STYLISH folk install jacuzzis and gorgeously tiled pools when they wish to indulge in garden living, but they generally don’t live somewhere where the term ‘garden’ is a euphemism worthy of a real estate agent’s spiel.
‘Garden’ is reminiscent of velvet turf surrounded by neatly-trimmed natives and perfect paving, a place where water fixtures and features blend with the planting and exude their owners’ excellent taste.
It’s not like that where I live. Our backyard can be termed a ‘garden’ in the same way that someone who dies violently in a car smash has ‘passed away’.
Our lawn, only recently tamed by a fence, still thinks it’s a paddock, and grows at high-milk solids-producing speed, so the ride-on mower has trouble keeping up. (The mower also conveniently manures the grass when he’s not at pony club).
To prepare the place for an onslaught of relatives arriving for Christmas, the trusty Useful Bloke, or UB, spent some hours slashing his way with a weed eater through the clumps left behind by the ride-on mower, raking up the clippings (we could have baled them) and then running a proper lawn mower over the stubble, thus bringing it down to almost lawn-like dimensions, so camping children wouldn’t get lost.
Indoors, we festooned the walls and a tree with decorations, baked and tidied and dragged out extra beds.
A fabulous whirl of festive eating, entertaining and making merry with said rellies followed, but as Christmas disappeared into the past, work loomed closer and we felt in need of relaxation.
As the departure of the rellies meant potential babysitters had gone, the unwinding sadly wasn’t to be at a beach somewhere, childless and fancy-free.
A lovely outdoor bath, heated for free by a fire, was just what we needed.
Luckily, there was a cast-off bath lying in a corner of the ‘garden’, awaiting transformation.
I’d got the idea months ago.
Setting up a fire bath sounded easy enough.
You simply find an old cast iron bath, fill it, dig a hole underneath it and light a fire. The water warms up and in you hop to enjoy a soothing soak whilst gazing at the stars.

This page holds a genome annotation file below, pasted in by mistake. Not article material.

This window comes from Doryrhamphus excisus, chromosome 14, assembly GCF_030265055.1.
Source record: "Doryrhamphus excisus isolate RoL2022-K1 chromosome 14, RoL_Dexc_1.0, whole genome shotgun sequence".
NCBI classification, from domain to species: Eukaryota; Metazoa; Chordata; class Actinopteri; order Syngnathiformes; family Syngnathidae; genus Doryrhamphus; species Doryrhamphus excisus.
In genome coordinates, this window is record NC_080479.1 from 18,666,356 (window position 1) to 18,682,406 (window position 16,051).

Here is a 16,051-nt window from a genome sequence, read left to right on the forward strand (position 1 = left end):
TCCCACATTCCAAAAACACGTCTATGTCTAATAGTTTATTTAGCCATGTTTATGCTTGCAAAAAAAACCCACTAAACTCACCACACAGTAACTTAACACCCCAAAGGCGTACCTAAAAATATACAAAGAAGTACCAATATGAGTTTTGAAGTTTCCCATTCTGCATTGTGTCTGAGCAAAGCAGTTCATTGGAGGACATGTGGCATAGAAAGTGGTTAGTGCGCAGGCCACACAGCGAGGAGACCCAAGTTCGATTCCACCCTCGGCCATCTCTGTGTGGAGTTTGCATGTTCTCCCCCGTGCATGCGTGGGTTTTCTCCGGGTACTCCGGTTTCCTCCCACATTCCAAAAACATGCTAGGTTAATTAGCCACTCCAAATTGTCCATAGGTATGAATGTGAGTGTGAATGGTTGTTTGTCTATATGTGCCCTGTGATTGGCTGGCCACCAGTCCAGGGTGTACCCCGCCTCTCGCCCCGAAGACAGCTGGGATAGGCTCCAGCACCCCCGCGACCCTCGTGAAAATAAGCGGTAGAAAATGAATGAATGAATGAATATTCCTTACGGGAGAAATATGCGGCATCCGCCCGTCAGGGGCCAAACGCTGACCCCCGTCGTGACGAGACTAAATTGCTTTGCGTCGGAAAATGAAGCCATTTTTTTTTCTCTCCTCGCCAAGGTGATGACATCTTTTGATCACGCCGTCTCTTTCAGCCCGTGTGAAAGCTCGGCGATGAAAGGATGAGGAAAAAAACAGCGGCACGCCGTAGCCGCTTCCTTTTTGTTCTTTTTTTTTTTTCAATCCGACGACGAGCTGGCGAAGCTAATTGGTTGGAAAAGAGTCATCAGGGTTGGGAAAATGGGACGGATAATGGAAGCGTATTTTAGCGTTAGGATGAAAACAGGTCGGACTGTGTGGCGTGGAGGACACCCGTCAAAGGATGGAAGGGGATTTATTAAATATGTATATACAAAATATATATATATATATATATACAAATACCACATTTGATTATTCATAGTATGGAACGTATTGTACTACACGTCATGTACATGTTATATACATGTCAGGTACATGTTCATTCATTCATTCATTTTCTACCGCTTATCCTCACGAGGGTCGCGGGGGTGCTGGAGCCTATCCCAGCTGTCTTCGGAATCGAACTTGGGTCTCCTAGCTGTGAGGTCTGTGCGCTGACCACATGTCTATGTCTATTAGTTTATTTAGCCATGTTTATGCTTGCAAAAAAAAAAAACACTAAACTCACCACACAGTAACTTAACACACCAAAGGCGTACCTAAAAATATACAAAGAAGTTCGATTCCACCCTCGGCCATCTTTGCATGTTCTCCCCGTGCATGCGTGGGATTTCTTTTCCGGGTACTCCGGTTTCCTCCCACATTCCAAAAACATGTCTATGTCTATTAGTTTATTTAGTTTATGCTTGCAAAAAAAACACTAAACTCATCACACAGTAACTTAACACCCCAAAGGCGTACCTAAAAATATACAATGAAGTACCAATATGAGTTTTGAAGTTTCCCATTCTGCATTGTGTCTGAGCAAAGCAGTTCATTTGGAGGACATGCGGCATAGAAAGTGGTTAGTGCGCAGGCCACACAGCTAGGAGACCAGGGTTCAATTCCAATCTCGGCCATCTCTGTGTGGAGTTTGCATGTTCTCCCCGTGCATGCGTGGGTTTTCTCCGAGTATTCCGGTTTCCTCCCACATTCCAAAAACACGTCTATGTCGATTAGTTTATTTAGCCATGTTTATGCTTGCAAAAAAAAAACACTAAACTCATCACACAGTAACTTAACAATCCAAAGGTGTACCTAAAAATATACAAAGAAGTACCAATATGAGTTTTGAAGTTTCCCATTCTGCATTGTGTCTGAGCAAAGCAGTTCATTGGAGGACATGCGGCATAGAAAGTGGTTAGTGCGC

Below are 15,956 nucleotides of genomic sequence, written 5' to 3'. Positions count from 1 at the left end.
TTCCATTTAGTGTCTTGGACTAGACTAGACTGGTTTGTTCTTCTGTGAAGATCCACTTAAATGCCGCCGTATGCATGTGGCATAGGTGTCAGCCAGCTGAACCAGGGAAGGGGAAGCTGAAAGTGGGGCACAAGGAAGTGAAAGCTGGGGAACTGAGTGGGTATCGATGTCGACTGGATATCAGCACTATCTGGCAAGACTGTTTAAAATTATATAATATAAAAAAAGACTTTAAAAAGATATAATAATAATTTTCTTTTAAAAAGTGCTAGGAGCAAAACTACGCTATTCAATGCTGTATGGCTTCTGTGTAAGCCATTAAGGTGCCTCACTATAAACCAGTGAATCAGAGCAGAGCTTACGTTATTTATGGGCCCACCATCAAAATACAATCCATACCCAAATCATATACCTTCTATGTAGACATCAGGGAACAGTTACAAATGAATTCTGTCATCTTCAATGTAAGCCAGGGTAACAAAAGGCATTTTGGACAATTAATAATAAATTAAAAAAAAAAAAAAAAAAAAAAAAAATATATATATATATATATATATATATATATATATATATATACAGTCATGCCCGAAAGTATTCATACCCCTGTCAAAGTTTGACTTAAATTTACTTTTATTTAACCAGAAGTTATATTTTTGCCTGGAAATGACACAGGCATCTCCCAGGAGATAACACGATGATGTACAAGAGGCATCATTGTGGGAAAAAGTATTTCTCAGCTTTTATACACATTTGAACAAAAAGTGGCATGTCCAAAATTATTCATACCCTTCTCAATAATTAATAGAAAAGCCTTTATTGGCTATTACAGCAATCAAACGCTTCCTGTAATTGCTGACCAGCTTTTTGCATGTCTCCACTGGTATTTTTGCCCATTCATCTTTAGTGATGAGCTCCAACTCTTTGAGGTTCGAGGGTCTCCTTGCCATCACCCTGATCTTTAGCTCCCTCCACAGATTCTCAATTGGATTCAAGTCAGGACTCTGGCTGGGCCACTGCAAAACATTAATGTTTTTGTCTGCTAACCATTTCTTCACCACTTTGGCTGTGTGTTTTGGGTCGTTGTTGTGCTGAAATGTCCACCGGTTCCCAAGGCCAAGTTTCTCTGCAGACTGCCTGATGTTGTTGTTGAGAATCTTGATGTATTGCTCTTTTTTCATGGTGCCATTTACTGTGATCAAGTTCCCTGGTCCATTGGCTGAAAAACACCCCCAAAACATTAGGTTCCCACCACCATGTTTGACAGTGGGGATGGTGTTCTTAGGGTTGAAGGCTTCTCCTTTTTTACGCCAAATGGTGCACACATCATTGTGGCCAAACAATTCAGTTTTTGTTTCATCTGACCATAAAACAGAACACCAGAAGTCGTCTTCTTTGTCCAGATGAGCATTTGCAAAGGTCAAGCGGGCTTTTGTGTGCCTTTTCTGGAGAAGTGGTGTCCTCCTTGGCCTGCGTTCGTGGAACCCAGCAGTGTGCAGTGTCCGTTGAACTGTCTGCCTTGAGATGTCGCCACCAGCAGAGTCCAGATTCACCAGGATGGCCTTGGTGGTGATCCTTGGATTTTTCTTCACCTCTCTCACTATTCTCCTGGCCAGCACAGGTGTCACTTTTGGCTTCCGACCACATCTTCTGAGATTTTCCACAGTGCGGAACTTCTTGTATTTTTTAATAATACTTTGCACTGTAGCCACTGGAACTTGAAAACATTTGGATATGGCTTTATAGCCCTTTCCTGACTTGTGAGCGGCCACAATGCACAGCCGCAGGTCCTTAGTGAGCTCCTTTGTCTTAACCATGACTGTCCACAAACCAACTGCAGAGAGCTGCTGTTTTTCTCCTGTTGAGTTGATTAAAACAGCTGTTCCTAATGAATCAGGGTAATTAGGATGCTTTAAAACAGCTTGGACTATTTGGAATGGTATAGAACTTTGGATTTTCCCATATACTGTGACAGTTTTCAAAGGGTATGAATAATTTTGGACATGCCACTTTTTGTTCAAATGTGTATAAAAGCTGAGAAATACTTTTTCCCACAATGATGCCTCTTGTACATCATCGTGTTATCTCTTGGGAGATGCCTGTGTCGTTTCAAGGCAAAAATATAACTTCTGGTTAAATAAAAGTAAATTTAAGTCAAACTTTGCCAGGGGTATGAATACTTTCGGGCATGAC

"Stop," said the UB, "this must be done properly. A bath is very heavy and we must make it stable so it won’t tip. And what about the smoke – it must have a chimney up which to swirl."
"Oh," I said.
The old bath lay among the weeds for many moons while we periodically pondered the practicalities of the project.
Last week, a compromise was reached.
"Look," said I, "Forgo your concreting, safety signage and hazard warning tape for now. Forsooth, let us first see if it works, then you may labour to set it in concrete."
So we did. A site was selected in a corner with a lovely mountain view and a tin fence for shelter from the south.
The bath, long enough to fit a Tall Black comfortably, was levelled up with the help of some slabs of broken concrete. While the UB dug out the hole for the fire, I propped an old clay tile under the plughole to pipe the bath water under the fence into the ride-on mower’s paddock. We lugged rustic red bricks from a shed and stacked them up to make a chimney base, with a length of chimney pipe from an old wood burner set in the top. A quaint brass plug was procured to fit the plughole, and we filled the bath with the garden hose.
The test firing was carried out on a grey day with a wild wind whipping the flames.
While the UB took a carload of chattering children to the movies, I’d nobly stayed home to stoke the fire.
Smoke trickled out all of the nooks and crannies between the bricks and bath, but a lot of it went up the chimney.
It took some hours to heat the bath of water to a comfortable number of degrees, with periodical lifting of the corrugated iron lid to feel the water getting warmer.
After much anticipation, I gathered up a book, towel and cup of tea, slid off the lid and slipped into the toasty water.
You have to sit on a thick, folded bathmat to cushion tender body parts from the fiery iron, but the water stays hot for ages. I’d just got out, pink and wrinkled, when home came the family.
The eight-year-old slithered happily into the water and pronounced this bath well worth the effort (ours).
After some hesitation about the sense of bathing with flames only millimetres from her behind, the teenager climbed gingerly in, and deemed it a success.
"Have we got any marshmallows to toast while I’m in here?"
Two days later, we pulled the chimney apart and glued all the bricks in place with mortar. Doing this, I found, is a lot like icing and decorating a cake, except you’re not tempted to lick the bowl.
The UB found some timber in the shed and made a perfect ‘deck’ beside the bath while I fed the horde of hungry youths milling about the place. He decided to leave the concreting until another day.
After all that manual labour, the second bath soak was extra pleasant.
We’ve decided that our place is best seen at night from in a bath, with a roof of stars, wafts of wood smoke, and a cloak of darkness to hide the missing garden.